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EU delegation head welcomes proposed ban on some plastic material, styrofoam containers

Monday, October 22, 2018

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KINGSTON, Jamaica — Head of the European Union (EU) Delegation to Jamaica, Ambassador Malgorzata Wasilewska, has welcomed plans by the Government to introduce a ban on single use plastic bags and straws and styrofoam containers in an effort to reduce the negative impact of these on the environment.

“We not only recognise and applaud this, but we want to do everything in our power, as the European Union together with [other supporting partners] to help with this and to draw attention to the fact that it [pollution of the environment] cannot continue like this,” Wasilewska said. She made the comment while participating in the EU's beach clean-up exercise at Y-Knot Beach in Port Royal, Kingston, on Saturday.

Among the volunteers were employees of the EU Delegation, and Canada's High Commissioner to Jamaica Laurie Peters.

Wasilewska said the EU plans to partner with the Canadian High Commission, the Port Royal Primary School and the Port Royal community in endeavours aimed at protecting the environment in that region.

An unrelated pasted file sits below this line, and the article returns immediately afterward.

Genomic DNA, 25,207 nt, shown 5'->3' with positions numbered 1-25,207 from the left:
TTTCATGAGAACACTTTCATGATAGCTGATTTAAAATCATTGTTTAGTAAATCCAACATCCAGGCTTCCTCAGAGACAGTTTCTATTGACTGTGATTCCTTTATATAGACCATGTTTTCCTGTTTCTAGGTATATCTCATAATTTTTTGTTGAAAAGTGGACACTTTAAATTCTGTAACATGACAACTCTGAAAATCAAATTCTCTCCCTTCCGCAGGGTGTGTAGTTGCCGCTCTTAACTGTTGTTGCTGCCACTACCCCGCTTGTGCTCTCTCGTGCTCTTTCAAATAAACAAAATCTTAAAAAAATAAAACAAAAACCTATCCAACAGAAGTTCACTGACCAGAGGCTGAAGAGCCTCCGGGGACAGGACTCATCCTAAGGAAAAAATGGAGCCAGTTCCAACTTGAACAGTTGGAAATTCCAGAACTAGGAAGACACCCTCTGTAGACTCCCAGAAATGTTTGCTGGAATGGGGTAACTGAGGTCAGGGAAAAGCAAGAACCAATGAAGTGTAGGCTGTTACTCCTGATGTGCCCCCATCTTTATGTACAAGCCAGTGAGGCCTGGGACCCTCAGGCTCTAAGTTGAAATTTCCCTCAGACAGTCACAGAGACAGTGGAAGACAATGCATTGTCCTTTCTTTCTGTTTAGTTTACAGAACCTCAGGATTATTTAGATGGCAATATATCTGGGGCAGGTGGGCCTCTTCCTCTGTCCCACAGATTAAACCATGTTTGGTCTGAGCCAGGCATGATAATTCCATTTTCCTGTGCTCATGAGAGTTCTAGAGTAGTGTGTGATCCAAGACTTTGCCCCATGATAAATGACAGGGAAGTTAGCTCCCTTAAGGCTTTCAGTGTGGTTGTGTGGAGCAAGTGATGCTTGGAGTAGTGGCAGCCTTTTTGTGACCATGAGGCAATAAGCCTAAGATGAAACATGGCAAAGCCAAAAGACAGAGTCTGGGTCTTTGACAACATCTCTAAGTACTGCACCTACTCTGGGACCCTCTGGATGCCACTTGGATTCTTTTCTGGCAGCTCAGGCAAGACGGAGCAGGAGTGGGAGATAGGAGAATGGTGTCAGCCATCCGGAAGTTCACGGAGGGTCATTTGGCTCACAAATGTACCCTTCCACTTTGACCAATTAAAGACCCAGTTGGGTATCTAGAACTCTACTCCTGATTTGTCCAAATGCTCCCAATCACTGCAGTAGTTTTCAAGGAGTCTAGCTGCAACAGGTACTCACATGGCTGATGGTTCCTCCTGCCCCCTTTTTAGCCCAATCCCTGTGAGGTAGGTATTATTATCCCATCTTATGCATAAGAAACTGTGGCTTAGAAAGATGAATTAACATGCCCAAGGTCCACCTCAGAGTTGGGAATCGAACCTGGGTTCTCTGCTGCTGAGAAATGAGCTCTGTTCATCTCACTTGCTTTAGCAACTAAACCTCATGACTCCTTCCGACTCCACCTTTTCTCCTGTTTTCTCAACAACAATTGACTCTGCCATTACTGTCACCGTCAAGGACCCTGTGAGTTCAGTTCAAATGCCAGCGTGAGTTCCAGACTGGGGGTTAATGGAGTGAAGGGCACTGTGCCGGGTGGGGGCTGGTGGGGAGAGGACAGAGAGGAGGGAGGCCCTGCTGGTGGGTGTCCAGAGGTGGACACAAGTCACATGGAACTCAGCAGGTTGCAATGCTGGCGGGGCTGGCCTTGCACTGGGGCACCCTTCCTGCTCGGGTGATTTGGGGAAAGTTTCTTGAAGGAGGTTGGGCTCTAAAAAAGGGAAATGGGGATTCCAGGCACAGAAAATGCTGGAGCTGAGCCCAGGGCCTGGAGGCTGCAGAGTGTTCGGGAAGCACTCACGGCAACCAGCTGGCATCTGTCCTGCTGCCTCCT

“We all have a collective responsibility to act [and] to be vigilant [because] a lot needs to be changed in Jamaica. There has to be education and collective responsibility,” she emphasised. The EU delegation head alluded to documentaries that highlight the environmental hazard posed by plastic material particularly in the seas and oceans where they “are often found in the bellies of fish and other marine life, which eventually becomes part of the food chain”.

“So it is not just that we have a responsibility to look after the environment but, in reality, we have to look after ourselves,” she stated. “It is a big shock, [in terms of] how much plastic and other waste is disposed of by people in the middle of nature, in the middle of highways, and how much goes through the gullies to the ocean and then some are washed up on the beaches,” Wasilewska said.

Speaking with JIS News, Peters told JIS that she was delighted to participate in the beach clean-up.

She said the High Commission has an Environmental Committee which is exploring the possible recycling of plastics to deal with the problem of pollution.

Peters said pivotal to addressing the problem of plastic pollutants is awareness and that “it is not only about keeping Jamaica's beaches clean, but the whole region and the globe itself”.

“We need to act… we all need to be global citizens. So it's a privilege, as guests here in Jamaica, to be able to contribute. But if we can do anything, it is to encourage Jamaican citizens to be really aware, [to] be smart about their purchases and, certainly, about the recycling,” she added.

The day's activity saw participants collecting numerous bags of debris. These included hundreds of plastic bottles and Styrofoam boxes that were strewn along the beach.

The event was part of activities to recognize International Coastal Clean-up (ICC) 2018. The day was observed locally on September 15 under the theme, 'Nuh Dutty Up Jamaica'.

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